Zouk is another form of music which was followed by an influx of Haitian artists like System Band, Zin, Top Vice and Karess. who included rock and roll, hip hop and jazz into kompa, and experimented with novel lyrical content, such as feminism.

Hip hop

Did Hip-Hop originate from Haitian sounds?

Quote: "During a six-month period in 1809; 10,000 refugees from Haiti arrived at New Orleans. They had a profound impact upon New Orleans' development. Refugees established the state's first newspaper and introduced opera into the Crescent City. They also appear to have played a role in the development of Creole cuisine and the perpetuation of voodoo practices in the New Orleans area. More importantly, they were responsible for preserving the city's French character for several generations."

New Orleans is the state where jazz and blues were created in the late 1930’s. Around that time many people moved from New Orleans to northern cities such as New York, Chicago or Boston. The reason why they moved up north was to search for jobs, and opportunities. Through this migration came about the Harlem renaissance, also known as The New Negro Movement. The Harlem Renaissance was a period of self-expression in the African American community through art, literature, music and culture. It was led primarily by the black community based in Harlem, New York City, after World War I. They would value their heritage, and stand up for what they believed in. And from the Harlem renaissance and jazz and blues, came rock and roll, then disco then funk, then pop, and finally hip hop.

Hip hop’s history came from a long way, and has matured over the years. Hip hop music recreates itself non-stop and has blended with all types of other music. The music itself has traveled, from West Africa, to the West Indies, from the West Indies to the U.S, and from the U.S to all over the world; especially in places like Haiti, where the Kreyòl hip hop movement originally started.

Quoting Johny [sic] Jacques (who is considered a spokesperson for Kreyòl hip hop):

"Take the song 'Juicy Lucy' by Tabou Combo in 1984. Though it wasn't done in Kreyòl, it was some seriously entertaining Hip Hop. So please, before continuing on just keep in mind, this movement has been around longer than some of us. I truly believe Kreyòl Hip Hop in Haiti would have been only second to American Hip Hop today in popularity had it not been for our political turmoil in the 80’s which saw the disappearance of Haiti's middle class as well as chased away a lot of the art and culture in our society."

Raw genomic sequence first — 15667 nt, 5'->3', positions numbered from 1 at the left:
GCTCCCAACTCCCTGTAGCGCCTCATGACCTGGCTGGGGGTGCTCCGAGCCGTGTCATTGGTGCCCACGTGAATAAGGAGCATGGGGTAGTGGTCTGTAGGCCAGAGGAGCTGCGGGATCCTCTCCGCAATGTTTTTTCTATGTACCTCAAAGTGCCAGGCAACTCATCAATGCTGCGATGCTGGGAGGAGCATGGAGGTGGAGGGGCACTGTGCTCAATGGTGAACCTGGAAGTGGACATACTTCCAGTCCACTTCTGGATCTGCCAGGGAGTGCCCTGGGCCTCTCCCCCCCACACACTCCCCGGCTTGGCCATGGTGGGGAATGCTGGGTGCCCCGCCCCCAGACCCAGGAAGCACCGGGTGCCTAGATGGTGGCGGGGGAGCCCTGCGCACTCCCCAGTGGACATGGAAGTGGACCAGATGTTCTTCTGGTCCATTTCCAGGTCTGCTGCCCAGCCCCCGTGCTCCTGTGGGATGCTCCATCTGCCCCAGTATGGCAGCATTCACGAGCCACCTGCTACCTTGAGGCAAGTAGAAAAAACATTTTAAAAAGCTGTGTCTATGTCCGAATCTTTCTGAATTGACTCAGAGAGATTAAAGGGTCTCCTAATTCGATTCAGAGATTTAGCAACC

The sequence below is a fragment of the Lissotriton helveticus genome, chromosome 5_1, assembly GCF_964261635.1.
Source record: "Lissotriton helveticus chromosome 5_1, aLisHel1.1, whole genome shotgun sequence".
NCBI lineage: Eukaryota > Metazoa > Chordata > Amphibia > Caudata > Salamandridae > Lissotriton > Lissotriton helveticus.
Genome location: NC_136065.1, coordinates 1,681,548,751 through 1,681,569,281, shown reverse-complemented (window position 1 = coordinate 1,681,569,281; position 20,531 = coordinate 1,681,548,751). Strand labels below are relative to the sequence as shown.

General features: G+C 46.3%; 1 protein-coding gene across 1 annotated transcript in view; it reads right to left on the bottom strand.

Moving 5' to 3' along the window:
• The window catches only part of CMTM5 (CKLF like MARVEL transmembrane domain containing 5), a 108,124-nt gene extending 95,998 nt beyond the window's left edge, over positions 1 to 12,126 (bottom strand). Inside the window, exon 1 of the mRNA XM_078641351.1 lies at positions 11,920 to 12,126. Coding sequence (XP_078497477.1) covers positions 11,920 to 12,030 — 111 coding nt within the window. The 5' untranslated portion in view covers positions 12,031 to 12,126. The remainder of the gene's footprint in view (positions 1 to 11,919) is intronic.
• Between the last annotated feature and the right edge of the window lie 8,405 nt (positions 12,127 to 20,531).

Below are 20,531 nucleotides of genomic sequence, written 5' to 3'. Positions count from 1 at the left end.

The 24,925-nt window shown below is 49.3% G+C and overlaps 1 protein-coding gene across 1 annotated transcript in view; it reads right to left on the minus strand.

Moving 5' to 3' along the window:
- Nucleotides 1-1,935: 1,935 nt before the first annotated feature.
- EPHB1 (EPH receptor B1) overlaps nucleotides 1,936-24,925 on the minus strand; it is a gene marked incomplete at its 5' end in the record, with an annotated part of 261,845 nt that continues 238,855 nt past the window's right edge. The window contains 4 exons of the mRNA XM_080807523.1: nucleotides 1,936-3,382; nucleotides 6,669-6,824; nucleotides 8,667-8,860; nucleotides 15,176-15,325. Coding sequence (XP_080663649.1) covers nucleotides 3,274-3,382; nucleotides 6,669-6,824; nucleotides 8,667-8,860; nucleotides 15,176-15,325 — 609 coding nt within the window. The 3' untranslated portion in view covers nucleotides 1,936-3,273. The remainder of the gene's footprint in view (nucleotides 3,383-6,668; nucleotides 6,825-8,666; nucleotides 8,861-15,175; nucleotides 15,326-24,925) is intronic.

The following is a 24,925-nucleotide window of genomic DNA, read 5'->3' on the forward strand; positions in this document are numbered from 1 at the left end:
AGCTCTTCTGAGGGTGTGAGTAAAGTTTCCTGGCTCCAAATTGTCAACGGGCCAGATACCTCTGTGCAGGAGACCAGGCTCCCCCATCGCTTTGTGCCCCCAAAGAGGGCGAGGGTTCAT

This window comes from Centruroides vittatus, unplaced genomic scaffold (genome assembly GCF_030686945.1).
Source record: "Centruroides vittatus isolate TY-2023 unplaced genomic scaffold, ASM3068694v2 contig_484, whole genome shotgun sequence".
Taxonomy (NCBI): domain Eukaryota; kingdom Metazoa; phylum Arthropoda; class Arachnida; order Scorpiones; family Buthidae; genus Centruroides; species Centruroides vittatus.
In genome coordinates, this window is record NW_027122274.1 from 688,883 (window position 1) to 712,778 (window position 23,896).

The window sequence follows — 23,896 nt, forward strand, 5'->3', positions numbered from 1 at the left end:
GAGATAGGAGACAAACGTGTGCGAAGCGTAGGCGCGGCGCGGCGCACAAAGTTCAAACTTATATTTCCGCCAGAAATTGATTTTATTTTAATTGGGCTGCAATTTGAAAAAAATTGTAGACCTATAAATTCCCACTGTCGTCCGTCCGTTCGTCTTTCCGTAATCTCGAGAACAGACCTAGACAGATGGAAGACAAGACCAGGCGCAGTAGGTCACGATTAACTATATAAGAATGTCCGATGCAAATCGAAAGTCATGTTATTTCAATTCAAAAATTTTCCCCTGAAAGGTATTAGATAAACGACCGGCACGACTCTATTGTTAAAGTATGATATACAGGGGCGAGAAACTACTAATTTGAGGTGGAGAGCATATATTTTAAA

Artists

There are a number of prominent artists, producers, and entertainers, who are involved in or are key supporters of the Kreyòl hip hop movement. Some of the more notable:

Solo, blackbloodzz which includes members like YOUNG HIRE, IVES DA GP, ZOE-M, KENDY. O.R.B (B-D The Topmost & Top-Haitian),Barikad Crew,Kanibal Soldierz, ASRAP, Mr OK,RAP N FAMILY, Top Tchouko, Jimmy O, Wyclef Jean, Don Kato,TedyBoy,CBG, Brothers Posse, Easy One, 2 kondane, Muzion, Seka Konsa, Kafou inc, les anraje, Money Mike, Suicide, Neg Maron, Skyz da Limit, Kast-A-Way, dead poetz, Omega R.E.D, O.R.S, Throwback, Roll-d, lil dan, da scorpion, K-os,C.F.C, Jules, Soldier Boyz, Top Alderman, Voodoochild, Rockfam, Young Ace, Bélo, Freedom, Madman jp, belair, vilks, IBM, Benchoumy Elien Refugee Lokal, Zobino Squad, SIC, All Mighty Zoes, Dr Zoe, Family Senci, Stiches, Kertasy, Debonair, Frede Fresh Rap N Family, Metal Ice, Black Leaders, Zion Babies,Black Alex, Tru Rasta, King of Kings,Flex, Donelo P.S.B [bazmele.com]Other Haitian hip hop artists and groups include Christopher FREEDOM Laroche,Masters of Haiti, RockFam,Da Zoe Kiddz, Woodson V,MIC-J, BLACK JUDNOR, Sky'z Da Limit, DJ Frede Fresh, Twoface, Scorpion, Lil Dan, Ace, Red C Entertainment, Mystik 703, KZN (Klan Zanset Neg), Seca Konsa, Live Jam, Original Rap Staff, Boule MIC, Bennchoumy Elien, Jimmy O, Mecca Kasika 6, Mecca a.k.a Grimo Majik Click, Haitian Fresh, 2Double, ZoeBlood (FL$ AND DRAMA)www.ZoeBlood.com,Eud, NGS (Neg Getto Salomon), 33rd. Side, Benny Blacko, NXM, Lord Duice, Marathon, King Posse and Tony Manshino.Empress Beeju Excluding Haitian born rappers, there are Haitian-American rappers such as Tony Yayo of G-Unit, Pastor Troy, De La Soul rapper David Jude Jolicoeurand G-Unit member DJ Whoo Kid. For Haitian-Canadian, there is Imposs, for Haitian-French, Kery James and for Haitian-German, Torch (rapper)